Sussex Centre for Cultural Studies


Saucy: Media academic contributes to TV history of filth

Media academic and cultural commentator Andy Medhurst makes an appearance on the new BBC television series Rude Britannia this week, but it's all in the best possible taste.

Medhurst, whose book A National Joke was published recently, was interviewed about Victorian music hall and the tradition of 'vulgarity' in the British film industry for the series (to be screened Mon 14, Tues 15 and Weds 16 June at 9pm on BBC 4; Medhurst appears on programmes two and three).

In his book, Medhurst, a Senior Lecturer in media, film and cultural studies, focuses on some key comedians, comedic genres and gags of the 20th century (ranging from Ken Dodd to The Royle Family) in an attempt to unravel how comedy and Englishness are related.

Rude Britannia looks at the history of 'rude culture' and humour in Britain from the 18th century to the present day. Medhurst was invited on to contribute to two of the three programmes after the producers had read his book.

Subjects covered by Medhurst in the interviews included music hall and film comedians George Formby and Frank Randle, the Carry On films, the radio series Round The Horne and more contemporary exponents of British "smut" - the TV sketch series Little Britain and controversial comedian Roy  'Chubby  Brown'.

But what is it about rudeness in humour that makes it peculiarly British? Medhurst says: "Historically I think British hang-ups about sex led to a particular strain of rude humour, based on innuendo and turning cultural anxieties into comedy. More recently, guilt and angst about what is 'politically correct' has led to a new set of concerns over what we are supposed, or allowed, to laugh at."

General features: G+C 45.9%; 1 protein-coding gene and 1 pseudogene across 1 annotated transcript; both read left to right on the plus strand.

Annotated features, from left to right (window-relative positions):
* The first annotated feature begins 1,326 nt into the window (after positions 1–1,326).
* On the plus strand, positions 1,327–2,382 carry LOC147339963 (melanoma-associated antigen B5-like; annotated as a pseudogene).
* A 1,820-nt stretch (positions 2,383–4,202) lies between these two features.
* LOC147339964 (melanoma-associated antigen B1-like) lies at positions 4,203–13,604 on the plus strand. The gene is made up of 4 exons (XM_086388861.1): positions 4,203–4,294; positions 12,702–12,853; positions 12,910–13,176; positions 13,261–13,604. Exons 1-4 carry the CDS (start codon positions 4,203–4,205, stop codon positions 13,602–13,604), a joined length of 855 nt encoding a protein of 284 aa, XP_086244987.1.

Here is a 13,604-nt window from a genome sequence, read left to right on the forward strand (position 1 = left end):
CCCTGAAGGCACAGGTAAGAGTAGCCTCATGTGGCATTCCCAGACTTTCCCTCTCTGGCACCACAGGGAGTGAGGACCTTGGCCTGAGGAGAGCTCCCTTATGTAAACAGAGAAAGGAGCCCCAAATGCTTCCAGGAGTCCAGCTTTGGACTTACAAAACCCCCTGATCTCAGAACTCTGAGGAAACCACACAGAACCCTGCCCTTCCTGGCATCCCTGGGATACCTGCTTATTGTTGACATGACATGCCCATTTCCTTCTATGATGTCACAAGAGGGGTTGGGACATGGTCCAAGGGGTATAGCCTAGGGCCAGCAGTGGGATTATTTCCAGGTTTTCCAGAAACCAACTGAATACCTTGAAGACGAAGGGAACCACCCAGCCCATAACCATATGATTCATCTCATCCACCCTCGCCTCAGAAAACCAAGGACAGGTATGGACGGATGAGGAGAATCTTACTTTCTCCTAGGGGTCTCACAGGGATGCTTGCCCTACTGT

But surely in this post-permissive age the taste for smutty humour is on the wane? Medhurst disagrees: "There is a newer 'shock tactic' kind of rudeness, exemplified by the likes of Frankie Boyle and Jimmy Carr, but the taste for old-school innuendo has never gone away, however 'liberated' we think we are."

The seaside can lay claim to its own tradition of British smut, from saucy Mutoscopes showing 'What the Butler saw" on British seaside piers to the postcard art of Donald McGill. Brighton went one step further, giving the world that great British exponent of risqué humour, Max Miller.

Notes for Editors


A National Joke: Popular comedy and English cultural identities, by Andy Medhurst, is published by Routledge, price £17.99.

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Last updated: Monday, 14 June 2010


25 March 2011



Dr Sharon Smith

Dr Sharon Smith, who was employed by the University in 2008-09 as a postdoctoral researcher, died on 13 March following a diagnosis of pancreatic cancer. Sharon was part of the Sussex Centre for Cultural Studies.

Sharon was an ordained Buddhist in Triratna (formerly Western) Buddhist Order UK, where she was named Vijayatara.

Her research report on LGBTQI Buddhisms in the UK - for the 'Queer Spiritual Spaces' project - was exemplary. It was complex and interpretive in understanding socio-cultural differences and intersectionality, showing a profound depth and range of historical and textual knowledges.

Sharon was a commensurate professional and produced work to the highest academic standard; her writing was detailed and managed to convey an immense expertise together with insight and grace.

Sharon was a very special colleague, who had a peaceful and warm presence, an unusual patience and gentle humour. She was supportive and generous, honourable and kind.

We were very fortunate to have her as part of the team, and to have her wonderful company.

Professor Sally Munt Director, Sussex Centre for Cultural Studies